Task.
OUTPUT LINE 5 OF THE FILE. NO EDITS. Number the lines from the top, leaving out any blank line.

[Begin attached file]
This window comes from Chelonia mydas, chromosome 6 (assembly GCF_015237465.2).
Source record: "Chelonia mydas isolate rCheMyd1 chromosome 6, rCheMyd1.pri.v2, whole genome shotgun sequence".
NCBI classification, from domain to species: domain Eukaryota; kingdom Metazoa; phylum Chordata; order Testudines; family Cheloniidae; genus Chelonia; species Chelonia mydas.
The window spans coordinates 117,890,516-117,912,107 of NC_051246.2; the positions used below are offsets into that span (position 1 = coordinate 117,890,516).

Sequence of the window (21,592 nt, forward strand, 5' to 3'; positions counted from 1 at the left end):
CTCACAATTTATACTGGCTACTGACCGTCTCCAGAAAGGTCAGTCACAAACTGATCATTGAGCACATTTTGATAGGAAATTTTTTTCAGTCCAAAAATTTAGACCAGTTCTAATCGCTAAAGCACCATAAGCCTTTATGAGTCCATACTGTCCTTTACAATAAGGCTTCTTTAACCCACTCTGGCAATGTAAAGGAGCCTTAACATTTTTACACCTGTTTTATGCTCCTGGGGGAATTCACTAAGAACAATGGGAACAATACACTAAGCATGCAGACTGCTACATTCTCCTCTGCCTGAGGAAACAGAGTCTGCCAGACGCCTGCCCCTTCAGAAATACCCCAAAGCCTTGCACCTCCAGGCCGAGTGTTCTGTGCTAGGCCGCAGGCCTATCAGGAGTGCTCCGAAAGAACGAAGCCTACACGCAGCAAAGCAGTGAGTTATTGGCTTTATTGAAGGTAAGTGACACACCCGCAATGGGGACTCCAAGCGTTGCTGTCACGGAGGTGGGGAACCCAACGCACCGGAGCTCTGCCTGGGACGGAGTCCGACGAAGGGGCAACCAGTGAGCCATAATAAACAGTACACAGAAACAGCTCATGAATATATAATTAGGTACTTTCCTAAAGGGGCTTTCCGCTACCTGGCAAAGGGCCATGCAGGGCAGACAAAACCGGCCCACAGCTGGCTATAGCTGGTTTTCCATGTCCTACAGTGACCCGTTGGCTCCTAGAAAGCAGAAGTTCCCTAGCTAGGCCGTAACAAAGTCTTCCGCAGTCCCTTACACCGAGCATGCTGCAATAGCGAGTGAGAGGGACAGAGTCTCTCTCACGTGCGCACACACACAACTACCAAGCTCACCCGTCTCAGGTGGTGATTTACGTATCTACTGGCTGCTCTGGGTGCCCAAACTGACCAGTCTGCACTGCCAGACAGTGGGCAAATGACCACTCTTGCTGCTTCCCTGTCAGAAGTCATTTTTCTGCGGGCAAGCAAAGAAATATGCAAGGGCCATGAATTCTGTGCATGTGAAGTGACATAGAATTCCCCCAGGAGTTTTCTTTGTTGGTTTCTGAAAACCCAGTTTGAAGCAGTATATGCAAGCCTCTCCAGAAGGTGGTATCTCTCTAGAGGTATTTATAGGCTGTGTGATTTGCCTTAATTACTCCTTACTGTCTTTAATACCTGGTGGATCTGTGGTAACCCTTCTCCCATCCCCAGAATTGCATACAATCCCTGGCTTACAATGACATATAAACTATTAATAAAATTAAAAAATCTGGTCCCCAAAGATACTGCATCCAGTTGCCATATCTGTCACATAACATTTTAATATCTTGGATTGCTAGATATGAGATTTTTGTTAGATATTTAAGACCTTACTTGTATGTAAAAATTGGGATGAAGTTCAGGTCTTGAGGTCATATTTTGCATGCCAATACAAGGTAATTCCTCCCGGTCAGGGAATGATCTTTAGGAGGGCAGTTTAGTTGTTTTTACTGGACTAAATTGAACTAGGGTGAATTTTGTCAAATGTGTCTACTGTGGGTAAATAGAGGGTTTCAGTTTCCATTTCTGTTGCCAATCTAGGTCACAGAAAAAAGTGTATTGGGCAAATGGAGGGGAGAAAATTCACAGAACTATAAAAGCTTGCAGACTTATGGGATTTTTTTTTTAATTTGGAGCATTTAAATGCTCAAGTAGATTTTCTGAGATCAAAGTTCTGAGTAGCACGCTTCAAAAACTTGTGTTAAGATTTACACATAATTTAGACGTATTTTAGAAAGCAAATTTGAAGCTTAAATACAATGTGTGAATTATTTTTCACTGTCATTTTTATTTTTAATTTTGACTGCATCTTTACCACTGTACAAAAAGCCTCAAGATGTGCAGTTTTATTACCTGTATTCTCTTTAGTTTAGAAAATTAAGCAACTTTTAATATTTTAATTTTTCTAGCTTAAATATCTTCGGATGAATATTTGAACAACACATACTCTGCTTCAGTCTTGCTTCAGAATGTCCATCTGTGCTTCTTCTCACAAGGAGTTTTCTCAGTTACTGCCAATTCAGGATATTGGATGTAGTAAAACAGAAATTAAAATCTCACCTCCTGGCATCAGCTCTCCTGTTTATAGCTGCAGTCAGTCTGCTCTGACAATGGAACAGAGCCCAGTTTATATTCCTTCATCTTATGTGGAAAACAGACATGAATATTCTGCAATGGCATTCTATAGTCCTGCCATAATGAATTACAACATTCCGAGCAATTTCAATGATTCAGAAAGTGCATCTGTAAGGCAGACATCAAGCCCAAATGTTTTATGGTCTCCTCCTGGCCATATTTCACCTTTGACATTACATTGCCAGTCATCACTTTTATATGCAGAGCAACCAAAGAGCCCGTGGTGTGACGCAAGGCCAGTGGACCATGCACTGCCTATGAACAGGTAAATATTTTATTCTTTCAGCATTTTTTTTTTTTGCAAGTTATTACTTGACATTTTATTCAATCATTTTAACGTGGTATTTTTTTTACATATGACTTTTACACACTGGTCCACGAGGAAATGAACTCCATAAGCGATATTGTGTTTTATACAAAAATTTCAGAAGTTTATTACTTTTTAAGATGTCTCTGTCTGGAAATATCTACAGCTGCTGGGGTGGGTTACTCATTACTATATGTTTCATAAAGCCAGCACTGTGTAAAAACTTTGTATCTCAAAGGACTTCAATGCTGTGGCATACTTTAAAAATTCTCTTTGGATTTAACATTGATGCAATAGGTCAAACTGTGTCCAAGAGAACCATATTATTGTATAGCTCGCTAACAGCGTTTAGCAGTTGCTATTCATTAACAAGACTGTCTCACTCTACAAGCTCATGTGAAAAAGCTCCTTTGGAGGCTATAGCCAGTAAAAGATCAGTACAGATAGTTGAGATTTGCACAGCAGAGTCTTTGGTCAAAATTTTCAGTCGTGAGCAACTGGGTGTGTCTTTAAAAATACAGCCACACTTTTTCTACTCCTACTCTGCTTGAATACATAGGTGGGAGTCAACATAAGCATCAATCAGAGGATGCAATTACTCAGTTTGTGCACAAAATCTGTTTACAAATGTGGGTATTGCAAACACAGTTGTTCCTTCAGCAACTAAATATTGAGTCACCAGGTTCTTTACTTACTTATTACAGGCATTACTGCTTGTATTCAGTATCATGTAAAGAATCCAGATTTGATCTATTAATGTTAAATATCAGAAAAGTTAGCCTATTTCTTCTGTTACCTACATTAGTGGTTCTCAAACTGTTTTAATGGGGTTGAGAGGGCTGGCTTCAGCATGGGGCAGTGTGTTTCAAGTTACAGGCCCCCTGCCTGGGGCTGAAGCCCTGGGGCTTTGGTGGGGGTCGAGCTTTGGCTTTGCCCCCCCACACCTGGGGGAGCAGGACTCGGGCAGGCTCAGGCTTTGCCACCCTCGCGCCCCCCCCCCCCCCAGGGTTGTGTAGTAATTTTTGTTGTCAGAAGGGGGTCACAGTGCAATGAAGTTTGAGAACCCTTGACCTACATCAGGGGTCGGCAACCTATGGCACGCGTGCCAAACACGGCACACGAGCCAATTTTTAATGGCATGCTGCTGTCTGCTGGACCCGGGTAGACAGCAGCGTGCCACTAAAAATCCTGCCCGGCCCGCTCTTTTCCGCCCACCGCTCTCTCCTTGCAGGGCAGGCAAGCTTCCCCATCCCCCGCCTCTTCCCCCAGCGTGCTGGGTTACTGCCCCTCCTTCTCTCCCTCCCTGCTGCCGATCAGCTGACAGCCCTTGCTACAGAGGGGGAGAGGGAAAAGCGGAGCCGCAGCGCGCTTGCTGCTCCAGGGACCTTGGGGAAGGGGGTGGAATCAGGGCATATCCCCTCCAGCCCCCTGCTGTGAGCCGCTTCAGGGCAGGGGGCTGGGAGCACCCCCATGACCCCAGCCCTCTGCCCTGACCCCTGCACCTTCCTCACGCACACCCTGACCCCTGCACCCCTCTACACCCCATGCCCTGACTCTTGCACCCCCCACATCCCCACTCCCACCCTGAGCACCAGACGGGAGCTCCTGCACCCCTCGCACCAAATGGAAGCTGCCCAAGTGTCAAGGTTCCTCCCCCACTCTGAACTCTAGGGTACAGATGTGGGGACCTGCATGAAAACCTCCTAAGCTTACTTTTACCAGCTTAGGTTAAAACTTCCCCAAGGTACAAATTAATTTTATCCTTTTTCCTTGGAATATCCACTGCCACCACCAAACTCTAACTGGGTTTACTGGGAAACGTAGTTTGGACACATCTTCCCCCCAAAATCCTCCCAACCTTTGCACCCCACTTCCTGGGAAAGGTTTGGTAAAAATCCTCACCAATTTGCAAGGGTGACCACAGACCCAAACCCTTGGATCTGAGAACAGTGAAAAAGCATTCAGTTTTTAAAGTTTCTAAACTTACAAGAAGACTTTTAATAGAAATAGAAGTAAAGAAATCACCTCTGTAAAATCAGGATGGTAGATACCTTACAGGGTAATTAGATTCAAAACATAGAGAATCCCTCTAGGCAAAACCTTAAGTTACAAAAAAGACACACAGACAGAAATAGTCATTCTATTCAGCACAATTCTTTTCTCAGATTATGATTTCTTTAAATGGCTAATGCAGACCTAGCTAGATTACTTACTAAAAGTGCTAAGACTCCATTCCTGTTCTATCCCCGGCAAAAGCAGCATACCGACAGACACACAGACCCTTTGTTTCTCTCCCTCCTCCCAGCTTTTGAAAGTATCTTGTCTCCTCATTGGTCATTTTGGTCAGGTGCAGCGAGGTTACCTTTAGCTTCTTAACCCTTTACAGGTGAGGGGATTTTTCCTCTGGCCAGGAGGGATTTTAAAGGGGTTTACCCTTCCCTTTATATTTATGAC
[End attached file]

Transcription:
Sequence of the window (21,592 nt, forward strand, 5' to 3'; positions counted from 1 at the left end):